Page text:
- Obamacare Bares its Teeth as States Begin Rationing Drug Prescriptions for Medicaid Patients (pumabydesign001.com)
- Report: Too Little Mental Health Care For Boomers (huffingtonpost.com)
- Govt to provide free mental health drugs (thehimalayantimes.com)
- Mental Health Care Disparities Persist For Black Children (blackdoctor.org)
- I cannot cover my prescription drug costs? What are my options? (insurance.com)
- Psychotherapy Is Effective but Underutilized, Review Shows (jflahiff.wordpress.com)
Ethical and Scientific Issues in Studying the Safety of Approved Drugs
Source: Institute of Medicine
In any given month, an estimated 48 percent of Americans take at least one prescription drug. Prescription drugs are crucial for preventing and treating diseases and improving the public’s health, but they can also have unintended harmful effects. Often, their benefits and risks cannot be fully identified until after a drug has been used by a large, diverse group of patients over time, mainly because clinical trials conducted before approval may be too small or too short to detect all possible risks. The passage of the Food and Drug Administration Act in 2007 provides the Food and Drug Administration (FDA) with additional postmarketing regulatory tools to better protect the health of the public, including the authority to require manufacturers to continue studying drugs that are being marketed.
To help determine when it is appropriate to require a postmarketing study, which types of studies to require, how to best protect the rights and interests of patients who participate in research, and how to use research in making regulatory decisions, the FDA asked the IOM to evaluate the scientific and ethical aspects of conducting safety studies for approved drugs. The IOM concludes that the FDA’s current approach to drug oversight in the postmarket setting is not sufficiently systematic and does not ensure that it assesses the benefits and risks of drugs consistently over the drug’s life cycle. Adopting a regulatory framework that is standardized across all drugs, yet flexible enough to adapt to regulatory decisions of differing complexity, could help make the agency’s decision-making process more predictable, transparent, and proactive. These changes could allow the FDA to better anticipate post-approval research needs and improve drug safety for all Americans.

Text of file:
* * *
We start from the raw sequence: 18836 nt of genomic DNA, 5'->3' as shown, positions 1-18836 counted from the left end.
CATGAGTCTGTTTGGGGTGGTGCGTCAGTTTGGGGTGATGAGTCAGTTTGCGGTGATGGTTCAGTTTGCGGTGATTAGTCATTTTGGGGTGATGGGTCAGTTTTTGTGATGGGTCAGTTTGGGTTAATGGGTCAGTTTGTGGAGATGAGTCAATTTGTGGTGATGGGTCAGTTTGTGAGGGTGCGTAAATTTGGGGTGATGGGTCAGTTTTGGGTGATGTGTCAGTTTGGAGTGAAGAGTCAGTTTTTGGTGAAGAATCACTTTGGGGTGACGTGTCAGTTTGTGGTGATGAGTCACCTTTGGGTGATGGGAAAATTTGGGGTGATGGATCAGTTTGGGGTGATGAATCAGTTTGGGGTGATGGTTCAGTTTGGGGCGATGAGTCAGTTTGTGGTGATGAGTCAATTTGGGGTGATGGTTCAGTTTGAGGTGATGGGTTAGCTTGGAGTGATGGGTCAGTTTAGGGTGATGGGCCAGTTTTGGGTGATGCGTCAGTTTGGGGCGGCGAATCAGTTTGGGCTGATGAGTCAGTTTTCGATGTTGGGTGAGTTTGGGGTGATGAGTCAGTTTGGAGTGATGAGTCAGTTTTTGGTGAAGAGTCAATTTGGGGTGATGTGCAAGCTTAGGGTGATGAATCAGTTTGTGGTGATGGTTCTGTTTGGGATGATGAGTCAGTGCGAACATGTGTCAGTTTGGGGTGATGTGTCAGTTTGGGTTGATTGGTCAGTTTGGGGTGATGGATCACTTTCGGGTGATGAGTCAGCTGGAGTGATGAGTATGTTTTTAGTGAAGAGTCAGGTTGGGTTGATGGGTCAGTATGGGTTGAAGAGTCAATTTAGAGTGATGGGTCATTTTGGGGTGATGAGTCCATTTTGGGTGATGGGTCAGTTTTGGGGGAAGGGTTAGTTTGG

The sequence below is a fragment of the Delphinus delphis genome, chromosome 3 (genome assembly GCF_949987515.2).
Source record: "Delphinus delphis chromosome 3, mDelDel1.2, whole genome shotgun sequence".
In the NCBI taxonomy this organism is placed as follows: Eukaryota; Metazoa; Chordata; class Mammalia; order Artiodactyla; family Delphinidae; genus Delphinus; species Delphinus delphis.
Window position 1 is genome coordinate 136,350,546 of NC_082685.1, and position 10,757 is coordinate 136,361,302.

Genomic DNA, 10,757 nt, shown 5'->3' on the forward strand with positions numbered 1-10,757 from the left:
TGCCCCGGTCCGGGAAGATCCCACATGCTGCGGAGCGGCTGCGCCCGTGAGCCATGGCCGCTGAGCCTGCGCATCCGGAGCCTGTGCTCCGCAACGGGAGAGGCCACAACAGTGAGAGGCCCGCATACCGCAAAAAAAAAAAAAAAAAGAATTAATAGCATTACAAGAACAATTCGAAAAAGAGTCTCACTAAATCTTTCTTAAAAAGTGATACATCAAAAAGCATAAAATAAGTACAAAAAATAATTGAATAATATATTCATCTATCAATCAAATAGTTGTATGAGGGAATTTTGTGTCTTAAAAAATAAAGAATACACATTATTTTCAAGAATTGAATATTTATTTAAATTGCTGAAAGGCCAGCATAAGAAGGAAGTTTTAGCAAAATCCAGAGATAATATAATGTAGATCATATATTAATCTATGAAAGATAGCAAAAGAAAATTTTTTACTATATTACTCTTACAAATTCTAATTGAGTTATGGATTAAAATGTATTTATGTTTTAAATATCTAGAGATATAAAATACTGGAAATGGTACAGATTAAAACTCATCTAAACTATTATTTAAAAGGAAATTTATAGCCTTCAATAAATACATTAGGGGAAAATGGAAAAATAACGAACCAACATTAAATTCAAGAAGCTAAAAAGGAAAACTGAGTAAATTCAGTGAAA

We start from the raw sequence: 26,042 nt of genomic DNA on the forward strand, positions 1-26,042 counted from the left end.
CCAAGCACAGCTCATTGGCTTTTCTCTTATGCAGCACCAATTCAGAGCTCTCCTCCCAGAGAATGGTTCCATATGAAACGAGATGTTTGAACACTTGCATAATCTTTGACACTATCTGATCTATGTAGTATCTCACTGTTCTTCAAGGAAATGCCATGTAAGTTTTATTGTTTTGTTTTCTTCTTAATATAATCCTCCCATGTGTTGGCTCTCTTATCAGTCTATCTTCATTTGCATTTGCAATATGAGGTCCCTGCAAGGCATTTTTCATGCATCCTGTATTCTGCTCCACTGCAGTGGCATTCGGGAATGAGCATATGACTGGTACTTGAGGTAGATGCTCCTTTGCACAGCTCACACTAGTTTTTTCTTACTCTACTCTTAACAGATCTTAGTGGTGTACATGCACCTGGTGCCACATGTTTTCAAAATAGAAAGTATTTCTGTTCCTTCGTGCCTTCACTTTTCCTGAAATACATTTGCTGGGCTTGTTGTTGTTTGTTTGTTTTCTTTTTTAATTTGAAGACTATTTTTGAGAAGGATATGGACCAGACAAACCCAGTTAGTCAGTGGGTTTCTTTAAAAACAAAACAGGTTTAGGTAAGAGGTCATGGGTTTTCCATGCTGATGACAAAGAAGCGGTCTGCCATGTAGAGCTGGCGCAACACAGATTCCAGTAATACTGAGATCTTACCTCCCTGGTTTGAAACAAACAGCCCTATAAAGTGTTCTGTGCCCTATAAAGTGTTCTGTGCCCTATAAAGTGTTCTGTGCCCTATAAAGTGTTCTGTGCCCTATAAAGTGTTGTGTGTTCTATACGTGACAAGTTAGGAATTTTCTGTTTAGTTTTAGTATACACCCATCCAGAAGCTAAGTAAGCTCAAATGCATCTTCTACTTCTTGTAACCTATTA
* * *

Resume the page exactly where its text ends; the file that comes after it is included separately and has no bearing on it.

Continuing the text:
The free full text report is at http://www.iom.edu/Reports/2012/Ethical-and-Scientific-Issues-in-Studying-the-Safety-of-Approved-Drugs.aspx
- Ethical and Scientific Issues in Studying the Safety of Approved Drugs (bespacific.com)
- IOM report concludes that the FDA is not doing its job (madinamerica.com)
- IOM report recommends US expand drug safety monitoring after approval (eurekalert.org)